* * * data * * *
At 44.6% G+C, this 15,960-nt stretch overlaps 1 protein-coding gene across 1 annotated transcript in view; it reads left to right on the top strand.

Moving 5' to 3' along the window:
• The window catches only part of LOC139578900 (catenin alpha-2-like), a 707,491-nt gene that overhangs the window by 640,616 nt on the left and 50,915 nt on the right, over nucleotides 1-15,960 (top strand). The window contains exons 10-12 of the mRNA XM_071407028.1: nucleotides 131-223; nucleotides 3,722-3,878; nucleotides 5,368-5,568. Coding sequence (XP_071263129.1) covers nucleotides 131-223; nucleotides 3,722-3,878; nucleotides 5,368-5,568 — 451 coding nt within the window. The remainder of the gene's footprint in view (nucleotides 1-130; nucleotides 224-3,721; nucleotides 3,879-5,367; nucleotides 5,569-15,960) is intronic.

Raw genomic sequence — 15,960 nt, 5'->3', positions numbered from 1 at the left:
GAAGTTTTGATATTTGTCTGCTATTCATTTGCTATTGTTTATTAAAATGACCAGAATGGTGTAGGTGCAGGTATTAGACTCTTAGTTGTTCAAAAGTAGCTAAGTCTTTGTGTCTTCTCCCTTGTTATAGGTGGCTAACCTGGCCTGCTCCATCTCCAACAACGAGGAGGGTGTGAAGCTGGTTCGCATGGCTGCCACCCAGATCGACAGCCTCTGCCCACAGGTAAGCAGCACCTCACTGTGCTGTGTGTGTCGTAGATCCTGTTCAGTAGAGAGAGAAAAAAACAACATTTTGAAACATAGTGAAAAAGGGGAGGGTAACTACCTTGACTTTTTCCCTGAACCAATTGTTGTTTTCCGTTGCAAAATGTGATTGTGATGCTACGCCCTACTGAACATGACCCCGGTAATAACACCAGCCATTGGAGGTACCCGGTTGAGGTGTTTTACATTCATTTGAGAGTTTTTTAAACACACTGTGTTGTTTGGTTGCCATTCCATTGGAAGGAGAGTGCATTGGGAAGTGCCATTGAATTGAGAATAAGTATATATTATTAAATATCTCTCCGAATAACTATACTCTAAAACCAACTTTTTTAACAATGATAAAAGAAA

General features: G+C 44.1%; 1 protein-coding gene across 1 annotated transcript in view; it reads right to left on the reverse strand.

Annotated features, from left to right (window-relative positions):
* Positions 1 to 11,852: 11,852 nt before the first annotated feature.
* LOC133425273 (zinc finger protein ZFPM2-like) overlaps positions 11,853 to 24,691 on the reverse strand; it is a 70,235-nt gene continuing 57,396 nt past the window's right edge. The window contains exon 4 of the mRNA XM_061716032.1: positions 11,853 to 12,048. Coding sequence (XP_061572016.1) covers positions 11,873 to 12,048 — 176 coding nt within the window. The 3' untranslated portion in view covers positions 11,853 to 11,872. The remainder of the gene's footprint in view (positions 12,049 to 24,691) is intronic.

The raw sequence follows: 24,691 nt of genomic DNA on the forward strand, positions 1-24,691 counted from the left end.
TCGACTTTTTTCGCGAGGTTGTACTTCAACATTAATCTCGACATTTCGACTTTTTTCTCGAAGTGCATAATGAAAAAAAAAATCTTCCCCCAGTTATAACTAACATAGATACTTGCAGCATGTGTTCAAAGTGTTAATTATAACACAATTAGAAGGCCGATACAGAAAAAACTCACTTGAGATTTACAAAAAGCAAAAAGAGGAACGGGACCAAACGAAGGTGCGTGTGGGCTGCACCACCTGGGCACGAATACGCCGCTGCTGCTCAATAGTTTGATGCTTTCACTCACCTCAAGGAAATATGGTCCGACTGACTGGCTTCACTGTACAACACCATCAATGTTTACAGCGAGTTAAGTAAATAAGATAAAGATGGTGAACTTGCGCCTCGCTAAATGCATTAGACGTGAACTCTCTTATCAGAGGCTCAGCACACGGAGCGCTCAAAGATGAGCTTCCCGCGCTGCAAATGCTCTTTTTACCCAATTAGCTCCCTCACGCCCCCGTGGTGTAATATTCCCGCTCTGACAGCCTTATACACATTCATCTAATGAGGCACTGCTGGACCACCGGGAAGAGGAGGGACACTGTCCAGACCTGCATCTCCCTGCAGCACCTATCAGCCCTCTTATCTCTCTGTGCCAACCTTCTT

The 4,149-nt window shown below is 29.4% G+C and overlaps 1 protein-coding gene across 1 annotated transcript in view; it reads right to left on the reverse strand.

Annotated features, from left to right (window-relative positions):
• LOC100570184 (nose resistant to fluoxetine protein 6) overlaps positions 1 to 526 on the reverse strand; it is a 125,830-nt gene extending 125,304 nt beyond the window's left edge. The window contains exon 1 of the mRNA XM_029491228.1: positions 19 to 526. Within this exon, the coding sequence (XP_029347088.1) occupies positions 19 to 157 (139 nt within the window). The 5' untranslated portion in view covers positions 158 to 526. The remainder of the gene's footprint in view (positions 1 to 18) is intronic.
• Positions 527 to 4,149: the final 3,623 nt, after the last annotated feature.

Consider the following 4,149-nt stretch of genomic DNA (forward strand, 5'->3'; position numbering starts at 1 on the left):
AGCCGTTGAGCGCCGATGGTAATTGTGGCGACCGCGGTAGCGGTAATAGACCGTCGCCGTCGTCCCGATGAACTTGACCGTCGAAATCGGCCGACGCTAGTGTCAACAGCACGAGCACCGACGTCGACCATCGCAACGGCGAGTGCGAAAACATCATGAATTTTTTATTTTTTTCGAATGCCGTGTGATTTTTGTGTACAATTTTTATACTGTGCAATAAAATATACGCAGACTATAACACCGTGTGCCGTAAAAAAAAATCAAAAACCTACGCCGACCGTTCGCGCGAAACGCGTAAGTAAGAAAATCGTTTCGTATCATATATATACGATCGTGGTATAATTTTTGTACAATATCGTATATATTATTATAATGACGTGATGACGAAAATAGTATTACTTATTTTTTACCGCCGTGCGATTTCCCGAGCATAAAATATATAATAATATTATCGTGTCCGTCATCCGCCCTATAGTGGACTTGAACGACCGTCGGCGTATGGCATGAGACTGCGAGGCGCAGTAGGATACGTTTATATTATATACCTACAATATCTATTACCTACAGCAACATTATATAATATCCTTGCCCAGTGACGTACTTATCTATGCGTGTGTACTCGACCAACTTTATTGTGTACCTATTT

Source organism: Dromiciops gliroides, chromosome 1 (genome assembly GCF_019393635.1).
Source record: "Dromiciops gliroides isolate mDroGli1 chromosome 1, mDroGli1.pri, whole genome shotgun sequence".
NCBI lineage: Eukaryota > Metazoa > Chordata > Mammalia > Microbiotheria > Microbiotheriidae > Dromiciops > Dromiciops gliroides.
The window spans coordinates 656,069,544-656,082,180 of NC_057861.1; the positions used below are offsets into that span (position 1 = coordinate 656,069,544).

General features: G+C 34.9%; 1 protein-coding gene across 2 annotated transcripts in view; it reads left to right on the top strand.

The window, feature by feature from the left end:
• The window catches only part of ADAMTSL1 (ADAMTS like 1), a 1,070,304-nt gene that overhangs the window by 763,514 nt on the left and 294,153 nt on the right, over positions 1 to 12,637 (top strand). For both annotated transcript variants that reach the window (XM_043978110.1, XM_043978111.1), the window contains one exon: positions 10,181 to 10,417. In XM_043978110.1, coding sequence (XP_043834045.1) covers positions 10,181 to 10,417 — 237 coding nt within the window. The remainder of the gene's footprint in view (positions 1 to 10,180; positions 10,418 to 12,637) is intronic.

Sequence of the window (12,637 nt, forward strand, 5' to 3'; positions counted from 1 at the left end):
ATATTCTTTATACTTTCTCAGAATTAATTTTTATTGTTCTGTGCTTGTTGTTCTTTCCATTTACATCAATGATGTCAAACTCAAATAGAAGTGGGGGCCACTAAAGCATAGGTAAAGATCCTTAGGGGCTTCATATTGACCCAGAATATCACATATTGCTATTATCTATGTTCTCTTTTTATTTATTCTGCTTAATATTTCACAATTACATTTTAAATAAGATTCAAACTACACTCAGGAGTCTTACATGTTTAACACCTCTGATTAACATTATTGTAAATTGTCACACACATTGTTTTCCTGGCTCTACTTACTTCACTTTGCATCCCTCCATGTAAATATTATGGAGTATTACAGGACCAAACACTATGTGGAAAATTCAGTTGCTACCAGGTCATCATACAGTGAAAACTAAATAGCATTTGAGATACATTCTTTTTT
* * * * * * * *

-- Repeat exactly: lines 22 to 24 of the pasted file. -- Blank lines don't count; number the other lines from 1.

General features: G+C 34.9%; 1 protein-coding gene across 2 annotated transcripts in view; it reads left to right on the top strand.

The window, feature by feature from the left end:
• The window catches only part of ADAMTSL1 (ADAMTS like 1), a 1,070,304-nt gene that overhangs the window by 763,514 nt on the left and 294,153 nt on the right, over positions 1 to 12,637 (top strand). For both annotated transcript variants that reach the window (XM_043978110.1, XM_043978111.1), the window contains one exon: positions 10,181 to 10,417. In XM_043978110.1, coding sequence (XP_043834045.1) covers positions 10,181 to 10,417 — 237 coding nt within the window. The remainder of the gene's footprint in view (positions 1 to 10,180; positions 10,418 to 12,637) is intronic.